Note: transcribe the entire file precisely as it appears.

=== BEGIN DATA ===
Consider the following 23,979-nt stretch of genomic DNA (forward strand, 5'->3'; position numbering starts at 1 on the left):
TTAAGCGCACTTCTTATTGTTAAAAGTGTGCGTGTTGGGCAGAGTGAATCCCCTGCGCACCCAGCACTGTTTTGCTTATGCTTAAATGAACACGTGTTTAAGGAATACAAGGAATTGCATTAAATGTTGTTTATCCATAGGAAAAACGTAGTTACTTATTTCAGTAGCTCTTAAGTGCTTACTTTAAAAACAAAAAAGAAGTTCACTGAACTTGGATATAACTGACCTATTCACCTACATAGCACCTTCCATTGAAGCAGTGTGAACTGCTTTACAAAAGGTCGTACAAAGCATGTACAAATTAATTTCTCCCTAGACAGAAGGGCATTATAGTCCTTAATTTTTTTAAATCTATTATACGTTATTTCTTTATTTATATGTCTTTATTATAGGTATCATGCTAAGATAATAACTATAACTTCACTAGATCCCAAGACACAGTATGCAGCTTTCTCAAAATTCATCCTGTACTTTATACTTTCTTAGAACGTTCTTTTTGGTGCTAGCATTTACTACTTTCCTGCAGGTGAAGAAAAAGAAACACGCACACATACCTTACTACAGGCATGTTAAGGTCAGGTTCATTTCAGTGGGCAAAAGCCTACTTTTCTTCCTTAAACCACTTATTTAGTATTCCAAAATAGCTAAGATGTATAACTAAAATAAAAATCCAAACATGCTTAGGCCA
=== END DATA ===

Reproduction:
Consider the following 23,979-nt stretch of genomic DNA (forward strand, 5'->3'; position numbering starts at 1 on the left):
TTAAGCGCACTTCTTATTGTTAAAAGTGTGCGTGTTGGGCAGAGTGAATCCCCTGCGCACCCAGCACTGTTTTGCTTATGCTTAAATGAACACGTGTTTAAGGAATACAAGGAATTGCATTAAATGTTGTTTATCCATAGGAAAAACGTAGTTACTTATTTCAGTAGCTCTTAAGTGCTTACTTTAAAAACAAAAAAGAAGTTCACTGAACTTGGATATAACTGACCTATTCACCTACATAGCACCTTCCATTGAAGCAGTGTGAACTGCTTTACAAAAGGTCGTACAAAGCATGTACAAATTAATTTCTCCCTAGACAGAAGGGCATTATAGTCCTTAATTTTTTTAAATCTATTATACGTTATTTCTTTATTTATATGTCTTTATTATAGGTATCATGCTAAGATAATAACTATAACTTCACTAGATCCCAAGACACAGTATGCAGCTTTCTCAAAATTCATCCTGTACTTTATACTTTCTTAGAACGTTCTTTTTGGTGCTAGCATTTACTACTTTCCTGCAGGTGAAGAAAAAGAAACACGCACACATACCTTACTACAGGCATGTTAAGGTCAGGTTCATTTCAGTGGGCAAAAGCCTACTTTTCTTCCTTAAACCACTTATTTAGTATTCCAAAATAGCTAAGATGTATAACTAAAATAAAAATCCAAACATGCTTAGGCCA